Full of light and atmosphere, the artworks in Discovering the Native Landscapes of Maryland’s Eastern Shore, Adkins Arboretum’s 22nd annual Juried Art Show, tell of the astonishing and ever-changing beauty of our region. On view in the Visitor’s Center through April 29, this exhibit was juried by Teddy Johnson, a painter who serves as the director of Anne Arundel Community College’s Cade Gallery and an assistant professor of visual arts. He will speak about his choices at a reception on Sat., March 12 from 2 to 4 p.m.
In jurying this show, Johnson was excited by the diverse ways artists found to approach its theme. From a record 158 entries, he chose 22 artworks in a variety of mediums, including painting, photography, prints, ceramics and mixed mediums. Tracing the changing seasons, there are sultry sunsets, towering thunderclouds, golden marshes, winter grasses tinged luminous cinnamon brown and glittering ice sheathing the branches of a waterside tree.
For the annual Leon Andrus Awards, named for the Arboretum’s first benefactor, Johnson gave First Place to “Autumn Pond” by John Eiseman of Hebron, Md. Aglow with colorful fall foliage reflected in the deep blue of a pond, this large, impressionistic oil painting shows a quiet stretch of water surrounded by trees and a solitary man fishing from a small boat.
“It transports me to a specific place,” Johnson explained. “It’s the atmosphere, time of day, season, and how the light changes as you move through the picture. It feels like an intimate experience of nature. It feels very personal.”
For Second Place, Johnson chose three wintry photographs of quintessential Eastern Shore landscapes by Benjamin Tankersley of Baltimore: “Spriggs Island, 2013,” “New Year’s Eve Milkweed Pods, 2020” and “Sandy and Molly on Wye Island, 2009.”
Speaking of the woman standing with her dog at the edge of a lonely shoreline in “Sandy and Molly on Wye Island, 2009,” he said, “I enjoy that she doesn’t feel posed. It’s a quiet moment when she’s able to reflect internally while also experiencing the environment. The natural spaces around us affect us internally. It’s part of the benefit that nature is so healing.”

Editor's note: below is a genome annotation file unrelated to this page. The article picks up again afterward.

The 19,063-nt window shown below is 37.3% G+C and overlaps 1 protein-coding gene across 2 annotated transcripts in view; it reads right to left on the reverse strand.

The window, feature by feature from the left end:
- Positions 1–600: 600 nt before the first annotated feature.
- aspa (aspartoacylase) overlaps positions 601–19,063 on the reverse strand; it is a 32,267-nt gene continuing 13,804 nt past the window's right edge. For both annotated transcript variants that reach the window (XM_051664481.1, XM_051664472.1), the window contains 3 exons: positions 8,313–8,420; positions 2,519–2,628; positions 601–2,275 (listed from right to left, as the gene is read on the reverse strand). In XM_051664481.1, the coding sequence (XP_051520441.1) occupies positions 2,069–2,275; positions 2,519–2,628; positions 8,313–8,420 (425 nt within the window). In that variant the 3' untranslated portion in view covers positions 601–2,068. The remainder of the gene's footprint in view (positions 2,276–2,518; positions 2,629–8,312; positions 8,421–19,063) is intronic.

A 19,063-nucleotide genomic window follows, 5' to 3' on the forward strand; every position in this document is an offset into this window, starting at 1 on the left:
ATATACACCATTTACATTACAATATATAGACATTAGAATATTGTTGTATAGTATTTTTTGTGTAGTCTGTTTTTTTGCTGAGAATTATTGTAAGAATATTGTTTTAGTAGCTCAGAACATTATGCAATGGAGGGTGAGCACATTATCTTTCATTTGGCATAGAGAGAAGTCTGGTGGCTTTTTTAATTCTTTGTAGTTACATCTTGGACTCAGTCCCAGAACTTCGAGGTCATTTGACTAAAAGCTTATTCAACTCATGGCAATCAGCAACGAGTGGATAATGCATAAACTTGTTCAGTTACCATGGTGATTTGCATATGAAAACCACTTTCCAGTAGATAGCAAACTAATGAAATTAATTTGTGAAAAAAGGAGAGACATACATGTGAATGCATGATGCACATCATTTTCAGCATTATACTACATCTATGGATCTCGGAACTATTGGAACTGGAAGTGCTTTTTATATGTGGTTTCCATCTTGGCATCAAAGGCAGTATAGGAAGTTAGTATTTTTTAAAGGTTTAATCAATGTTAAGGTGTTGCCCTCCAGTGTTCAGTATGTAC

Johnson awarded three Honorable Mentions. One went to “Thunderhead,” a tiny monoprint by Easton artist Maire McArdle in which a strange dark mass hovers above what may be a horizon line between green-blue water and an ochre sky.
“It’s open for interpretation,” he said. “I like a piece of artwork that doesn’t spell it all out for you, that you can bring yourself and your experiences to.”
Another Honorable Mention was awarded to Chestertown ceramicist Chris Neiman for his sculpture “Reflections.” Inspired by a walk along the Arboretum’s Blockston Branch creek, Neiman stained a twisted piece of driftwood with a horizontal “waterline” and dangled a row of slim ceramic tiles from it. Etched with intricate smoky patterns left from raku firing, they evoke the ripples and reflections he saw in the woodland creek.
Johnson said, “It projects a really beautiful internal quality and a very specific voice. It’s the artist trying to make sense of a personal connection to nature, which is something that drew me to a lot of the pieces here.”
He also awarded an Honorable Mention to two encaustic paintings by Cathy Leaycraft of Parkville, Md. Titled “Planetary Lines: Earth,” both are extremely simplified waterscapes in which the artist painted encaustic (a mixture of beeswax, resin and pigment) onto photographs, adding layers of lush, translucent texture until the photographs nearly vanish.
“The wax has a luminosity, and it’s creamy and just really gorgeous,” Johnson said. “I like how these are a little nebulous. You can’t really tell where you are in that space. It’s a very unusual abstraction where you have a landscape that almost disappears. There’s the feeling that you’re inside of the space instead of just looking at it from the outside.”
For Johnson, experimentation and exploration are crucial to creating exciting, engaging art.
“I do like an artwork that has an openness to it,” he explained, “that doesn’t necessarily nail everything down for us. When you hold off from depicting everything, it can bring you in to have a more broad and profound experience of the piece.”
This show is part of Adkins Arboretum’s ongoing exhibition series of work on natural themes by regional artists. It is on view through April 29 at the Arboretum Visitor’s Center located at 12610 Eveland Road near Tuckahoe State Park in Ridgely. Contact the Arboretum at 410–634–2847, ext. 0 or [email protected] for gallery hours.
Adkins Arboretum is a 400-acre native garden and preserve at the headwaters of the Tuckahoe Creek in Caroline County. For more information, visit adkinsarboretum.org or call 410-634-2847, ext. 0.